LearnHow Learning to Program Got Me A Technical Co-Founder


Spencer Fry
writes on May 20, 2013

When I started learning to program back in February 2012 in order to build Uncover, I simply wanted to be able to see my ideas through to a solid prototype that customers could use. Nothing else mattered. I’d watch tutorials, read books, practice exercises, deploy code, fail and repeat–until I collapsed on my keyboard. Every day I’d wake up with a strong sense of accomplishment.

But no matter how much progress I made, I still knew I’d need to find a talented technical co-founder to work with. I’ve been around the block enough times to know that a year of programming wouldn’t make me a CTO. But what I couldn’t have anticipated was that learning to program up to the level I’ve achieved would make finding a technical co-founder ten times easier. Sure, it’s sort of a kick in the face knowing that one day, with any product success, you’ll have to pass the lead to someone more capable than you. But again, the huge consolation is that it’s a lot easier to find someone once you’ve learned to code.

For me, with a prototype in September 2012 and happy customers already in place, that time had come.

Because I’ve asked Mike (my Uncover co-founder) to be candid about it, I can say without a doubt that we’d never have teamed up if I hadn’t spent 2012 learning to code. Mike and I had known each other for five years before we decided to work together. It wasn’t until I was months into learning to code, when he saw my dedication and saw that I’d successfully built a prototype, that he began to entertain the idea.

Even during the first few months of coding, I’d badger Mike about working together over frequent afternoon coffees, but he’d shrug off the idea. He wasn’t looking to be someone’s code monkey. He wanted to work with someone who understood programming, who could contribute, and who had proven that he really wanted to push himself ahead technically. The person Mike would be willing to work with had to build something first.

For Mike it was more than me being able to contribute code to our product. It was about the psychological connection we’d have. There’s a special bond that exists between developers. People who can build product look at what’s built in a different way. “You can code? Welcome to the club.”

Mike welcomed me. He then pushed me. He taught me. He made me a better developer than I could ever have been on my own. And ultimately he agreed to join Uncover as a co-founder because I had proven myself and managed to get into the club.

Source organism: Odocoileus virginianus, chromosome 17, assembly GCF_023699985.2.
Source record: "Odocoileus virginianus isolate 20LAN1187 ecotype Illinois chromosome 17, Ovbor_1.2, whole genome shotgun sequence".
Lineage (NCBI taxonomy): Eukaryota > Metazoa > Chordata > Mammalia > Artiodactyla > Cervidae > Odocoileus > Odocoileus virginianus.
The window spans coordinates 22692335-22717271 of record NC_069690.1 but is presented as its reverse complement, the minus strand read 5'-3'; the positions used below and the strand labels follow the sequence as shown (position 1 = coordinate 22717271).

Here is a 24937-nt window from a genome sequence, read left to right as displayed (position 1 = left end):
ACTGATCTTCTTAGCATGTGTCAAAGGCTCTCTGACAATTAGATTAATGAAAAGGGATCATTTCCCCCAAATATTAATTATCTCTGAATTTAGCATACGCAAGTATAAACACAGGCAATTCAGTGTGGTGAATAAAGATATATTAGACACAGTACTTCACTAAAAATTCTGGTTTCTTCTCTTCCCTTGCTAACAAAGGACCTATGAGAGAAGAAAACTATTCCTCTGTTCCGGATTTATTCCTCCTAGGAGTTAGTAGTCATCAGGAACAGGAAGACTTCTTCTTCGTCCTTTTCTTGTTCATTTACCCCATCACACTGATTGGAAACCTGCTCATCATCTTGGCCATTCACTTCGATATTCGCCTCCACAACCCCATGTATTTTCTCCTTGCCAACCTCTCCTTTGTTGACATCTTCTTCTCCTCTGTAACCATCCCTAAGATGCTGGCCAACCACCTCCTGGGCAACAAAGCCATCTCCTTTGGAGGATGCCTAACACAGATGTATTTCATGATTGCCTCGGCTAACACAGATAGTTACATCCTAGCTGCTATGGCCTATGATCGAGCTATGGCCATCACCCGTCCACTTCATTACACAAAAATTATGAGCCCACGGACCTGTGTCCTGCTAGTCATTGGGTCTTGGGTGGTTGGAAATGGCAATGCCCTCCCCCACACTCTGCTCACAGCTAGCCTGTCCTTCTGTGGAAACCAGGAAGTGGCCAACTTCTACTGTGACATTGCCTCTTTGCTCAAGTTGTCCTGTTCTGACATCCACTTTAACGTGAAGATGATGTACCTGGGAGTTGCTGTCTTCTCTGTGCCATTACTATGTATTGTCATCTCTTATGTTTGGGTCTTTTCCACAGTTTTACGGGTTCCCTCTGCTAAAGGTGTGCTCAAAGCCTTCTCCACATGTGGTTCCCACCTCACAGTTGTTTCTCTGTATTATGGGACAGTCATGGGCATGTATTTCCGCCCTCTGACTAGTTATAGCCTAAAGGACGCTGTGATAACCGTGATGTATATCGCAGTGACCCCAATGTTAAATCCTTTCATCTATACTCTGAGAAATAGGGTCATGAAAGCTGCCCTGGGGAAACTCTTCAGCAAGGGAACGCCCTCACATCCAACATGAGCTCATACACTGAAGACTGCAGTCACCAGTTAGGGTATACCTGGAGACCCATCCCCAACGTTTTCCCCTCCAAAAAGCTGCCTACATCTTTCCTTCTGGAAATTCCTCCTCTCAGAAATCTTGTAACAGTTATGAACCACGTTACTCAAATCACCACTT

11 Responses to “How Learning to Program Got Me A Technical Co-Founder”

  1. Matt Kreiling on May 28, 2013 at 11:31 am said:

    So you made Typefrag and Carbonmade before learning to code – how did you get the technical help you needed for those projects.

  2. Thank you for sharing your experience. I get inspired in your story and hopefully to gain much confident.

  3. I’m in a similar position as well, thank you for writing this article. It helped me to be more confident about my hopes of one day finding my own Mike!

  4. Daniel on May 20, 2013 at 12:03 pm said:

    Thank you so much for writing this. I stumbled upon it because treehouse is part of my prep material for Dev Bootcamp in SF. I am in a similar position to where you were. A business guy, with an idea, that wants to get into tech. I have been teaching myself programming for about a year now and as I mentioned have now been accepted to a DBC a 9 week Rails course in SF. I even have a “Mike” type guy of my own that I have known for a long time. I have been trying to push him out of a large company he is working for and into the startup world with me. I recently spoke to someone that I thought would be a possible mentor (due to his success in tech), but he told me developers are a commodity and there was no reason for me to learn programming unless I want a job. I got that email from him last night. I am really happy I found this post today. It makes me feel I’m on a good course. Thanks!

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